Sometimes it feels like the Centers for Disease Control knows more about a movement than most Christian leaders. Perhaps the Ebola outbreak and constant media clatter about the cases on American soil will help us catch on how people catch the faith. Robert Wachter, MD, is a professor and associate chair of the department of medicine at the University of California – San Francisco. His article in the USA Today (10/13/14) has lessons for Christian leaders. Wachter explains that technology may be part of the Dallas hospital emergency room error that sent Thomas Eric Duncan home…with Ebola.

Wachter reports that computerization leads to “electronic silos” and decreases communication between doctors and nurses. In a pre-digital era, doctors and nureses operated as a team in emergency rooms – always talking with each other. A 2014 study shows that electronic health records result in “a significant decrease” in the quality of communication between doctors and nurses.” The Christian Movement suffers from the worldview that the church, as an institution, provides programs to reach people for Christ. By a miracle, literally, it works to some degree. Some become Christians! Yet, the potential for explosive, exponential growth of Christianity is greatly hindered – by Christians! Christianity is like the flu. You catch it by getting up close and personal with someone who has got it. That’s how the New Testament church spread throughout the Mediterranean world. It’s been the same for the faith growing in parts of Africa, South America, and in China. What is the mission field of your church? If you say “our community,” or “12 miles around our church,” or “anyone within 12 minutes driving distance,” you have made Christianity institutional. Who reaches your mission field? If you say, “the pastor,” or “staff,” or “the evangelism committee,” you have crippled the movement potential. The Christian Movement grows exponentially when everyone in church who is “infected” with the faith gets up close and personal by sharing their “God stories” with those in their social networks. When you reduce this to your church campus, you have quarantined the carriers of the faith. Wouldn’t you like to see an outbreak of Christianity through the people in your church?

Kent Hunter, founder of Church Doctor Ministries, is known as the Church Doctor. His most recent e-books are The Future Is Now and The J-Dog Journey, available at no cost. Contact him at (800) 626-8515, by emailTwitter, Facebook, or visit www.churchdoctor.org.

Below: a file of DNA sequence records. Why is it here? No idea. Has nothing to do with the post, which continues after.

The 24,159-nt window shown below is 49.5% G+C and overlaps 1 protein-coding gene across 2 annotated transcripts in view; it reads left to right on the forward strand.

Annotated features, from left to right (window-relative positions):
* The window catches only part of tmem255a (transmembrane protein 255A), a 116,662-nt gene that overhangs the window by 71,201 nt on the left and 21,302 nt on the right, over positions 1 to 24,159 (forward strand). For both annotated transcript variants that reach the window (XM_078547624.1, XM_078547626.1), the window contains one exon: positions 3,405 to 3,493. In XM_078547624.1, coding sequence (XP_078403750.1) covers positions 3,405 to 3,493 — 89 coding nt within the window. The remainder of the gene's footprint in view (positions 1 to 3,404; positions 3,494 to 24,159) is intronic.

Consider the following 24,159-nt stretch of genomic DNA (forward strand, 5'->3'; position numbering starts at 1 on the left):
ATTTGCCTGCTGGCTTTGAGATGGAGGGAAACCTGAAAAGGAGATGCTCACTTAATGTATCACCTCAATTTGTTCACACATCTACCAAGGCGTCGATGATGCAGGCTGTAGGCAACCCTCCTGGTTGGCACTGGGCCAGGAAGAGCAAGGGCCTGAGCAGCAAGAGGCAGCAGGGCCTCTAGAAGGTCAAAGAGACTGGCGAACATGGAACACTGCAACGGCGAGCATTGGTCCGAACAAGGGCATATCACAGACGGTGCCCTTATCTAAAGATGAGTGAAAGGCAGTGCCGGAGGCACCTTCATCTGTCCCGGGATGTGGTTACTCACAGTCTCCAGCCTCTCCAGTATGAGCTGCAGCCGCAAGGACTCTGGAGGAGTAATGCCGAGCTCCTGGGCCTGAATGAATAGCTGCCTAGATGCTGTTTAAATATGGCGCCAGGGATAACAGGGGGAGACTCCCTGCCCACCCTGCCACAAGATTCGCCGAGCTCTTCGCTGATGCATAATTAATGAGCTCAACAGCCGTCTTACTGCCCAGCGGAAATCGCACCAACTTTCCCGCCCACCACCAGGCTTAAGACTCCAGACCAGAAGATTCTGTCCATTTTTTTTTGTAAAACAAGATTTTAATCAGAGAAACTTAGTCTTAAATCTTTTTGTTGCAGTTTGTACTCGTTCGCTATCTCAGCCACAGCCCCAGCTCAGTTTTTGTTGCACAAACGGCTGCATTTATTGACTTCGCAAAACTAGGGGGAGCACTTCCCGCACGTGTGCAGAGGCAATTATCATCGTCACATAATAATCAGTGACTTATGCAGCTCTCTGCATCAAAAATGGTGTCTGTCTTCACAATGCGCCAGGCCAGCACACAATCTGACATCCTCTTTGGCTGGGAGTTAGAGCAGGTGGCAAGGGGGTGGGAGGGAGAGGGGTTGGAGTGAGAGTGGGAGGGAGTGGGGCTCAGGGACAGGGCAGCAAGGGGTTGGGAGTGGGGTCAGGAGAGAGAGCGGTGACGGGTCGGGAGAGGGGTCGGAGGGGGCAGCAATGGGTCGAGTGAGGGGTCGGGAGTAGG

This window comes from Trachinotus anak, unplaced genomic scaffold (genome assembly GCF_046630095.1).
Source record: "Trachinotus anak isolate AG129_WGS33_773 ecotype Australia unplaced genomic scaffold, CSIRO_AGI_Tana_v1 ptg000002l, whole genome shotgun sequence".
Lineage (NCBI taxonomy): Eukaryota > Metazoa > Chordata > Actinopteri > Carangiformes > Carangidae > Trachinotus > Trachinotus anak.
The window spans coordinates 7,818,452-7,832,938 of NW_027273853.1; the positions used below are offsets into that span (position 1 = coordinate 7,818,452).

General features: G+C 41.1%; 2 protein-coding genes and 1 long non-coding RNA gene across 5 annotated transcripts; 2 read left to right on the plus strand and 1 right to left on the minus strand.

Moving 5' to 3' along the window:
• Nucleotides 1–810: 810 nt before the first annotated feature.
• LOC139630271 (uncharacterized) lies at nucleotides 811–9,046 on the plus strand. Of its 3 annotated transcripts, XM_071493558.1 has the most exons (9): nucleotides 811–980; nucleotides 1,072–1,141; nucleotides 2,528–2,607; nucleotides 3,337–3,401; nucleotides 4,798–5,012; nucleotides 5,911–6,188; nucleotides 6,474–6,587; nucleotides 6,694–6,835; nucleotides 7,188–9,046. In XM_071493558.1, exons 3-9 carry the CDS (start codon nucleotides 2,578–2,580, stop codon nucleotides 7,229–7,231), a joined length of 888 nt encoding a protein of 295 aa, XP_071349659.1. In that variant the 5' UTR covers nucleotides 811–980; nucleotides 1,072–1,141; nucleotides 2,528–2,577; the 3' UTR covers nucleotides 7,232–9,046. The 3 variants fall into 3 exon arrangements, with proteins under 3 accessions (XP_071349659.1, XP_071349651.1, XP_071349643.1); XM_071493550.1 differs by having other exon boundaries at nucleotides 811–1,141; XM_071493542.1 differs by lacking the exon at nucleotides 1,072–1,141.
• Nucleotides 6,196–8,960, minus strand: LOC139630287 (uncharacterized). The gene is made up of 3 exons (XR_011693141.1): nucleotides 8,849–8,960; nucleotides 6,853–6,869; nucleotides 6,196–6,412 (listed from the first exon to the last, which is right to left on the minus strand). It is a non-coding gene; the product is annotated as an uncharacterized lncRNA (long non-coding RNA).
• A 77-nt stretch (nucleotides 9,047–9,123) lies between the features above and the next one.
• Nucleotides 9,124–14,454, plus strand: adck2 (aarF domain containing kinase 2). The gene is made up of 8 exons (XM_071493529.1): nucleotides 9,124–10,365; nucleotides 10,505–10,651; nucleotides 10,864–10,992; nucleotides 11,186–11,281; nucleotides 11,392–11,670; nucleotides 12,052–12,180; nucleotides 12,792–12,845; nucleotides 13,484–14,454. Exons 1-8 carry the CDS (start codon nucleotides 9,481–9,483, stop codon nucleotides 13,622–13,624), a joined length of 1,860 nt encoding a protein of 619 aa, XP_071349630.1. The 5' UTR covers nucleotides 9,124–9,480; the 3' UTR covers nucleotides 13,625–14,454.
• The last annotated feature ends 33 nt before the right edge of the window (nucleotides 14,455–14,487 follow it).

Have the Church Doctor Report and more news from Church Doctor Ministries delivered direct to your email inbox by subscribing now.

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Ten Moves Toward Biblical Leadership

Ten Moves Toward Biblical Leadership

  1. Alex & Dale

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    Leaders are called, not elected or recruited.
  2. God raises leaders, they are not chosen by people.
  3. Leadership is a spiritual gift God gives to some, not all.
  4. Leadership is also a role, exercised best in the church among those who have an intimate connection with the head of the church and therefore display the wisdom of Christ.
  5. Change led by leaders is top down, unbiblical, and impractical: it runs off believers and splits churches.
  6. Jesus did not raise up leaders. He developed disciples.
  7. Leadership is political. Discipleship is relational.
  8. Leadership can become manipulation. Discipleship is about multiplication.
  9. Leadership does not birth discipleship. Discipleship gives birth to leadership.
  10. Disciples become leaders of influence. They are humble seed planters of spiritual power so great, it changes lives, churches, communities, and nations.

This was taken from the September/October 2014 Church Doctor Report – Why Churches Struggle with Change: Jesus’ Amazing Approach to Leadership Development.

Kent Hunter, founder of Church Doctor Ministries, is known as the Church Doctor. His most recent e-books are The Future Is Now and The J-Dog Journey, available at no cost. Contact him at (800) 626-8515, by emailTwitter, Facebook, or visit www.churchdoctor.org.

Have the Church Doctor Report and more news from Church Doctor Ministries delivered direct to your email inbox by subscribing now.

Legal Duties of Board Members

Duty of care: Every member of the Board has a responsibility to participate in decision-making on behalf of the organization, and must make certain they are adequately informed and following standards that are not fraudulent or illegal. Not doing so is not demonstrating care for the membership.

Duty of loyalty: When acting on behalf of an organization, board members must set aside their own interests, or the interests of any other organization. Confidentiality is broken when confidential information is shared with outsiders and a breach of loyalty occurs.

Duty of obedience: Board members have a responsibility to be faithful to the organization’s stated mission and not to act or use its resources in incompatible ways or purposes.

Putting appropriate policy and procedure in place, the establishing of effective working committees, measures for effective board performance, and ongoing procedure for regular review of activity making certain mission and purpose is being fulfilled will help insure the legal duties of the board are being followed.

Connect with me to discover how a Board Orientation session will benefit your non-profit.

Dennis L. Kutzner, Certified Risk Assessor
Church Doctor Ministries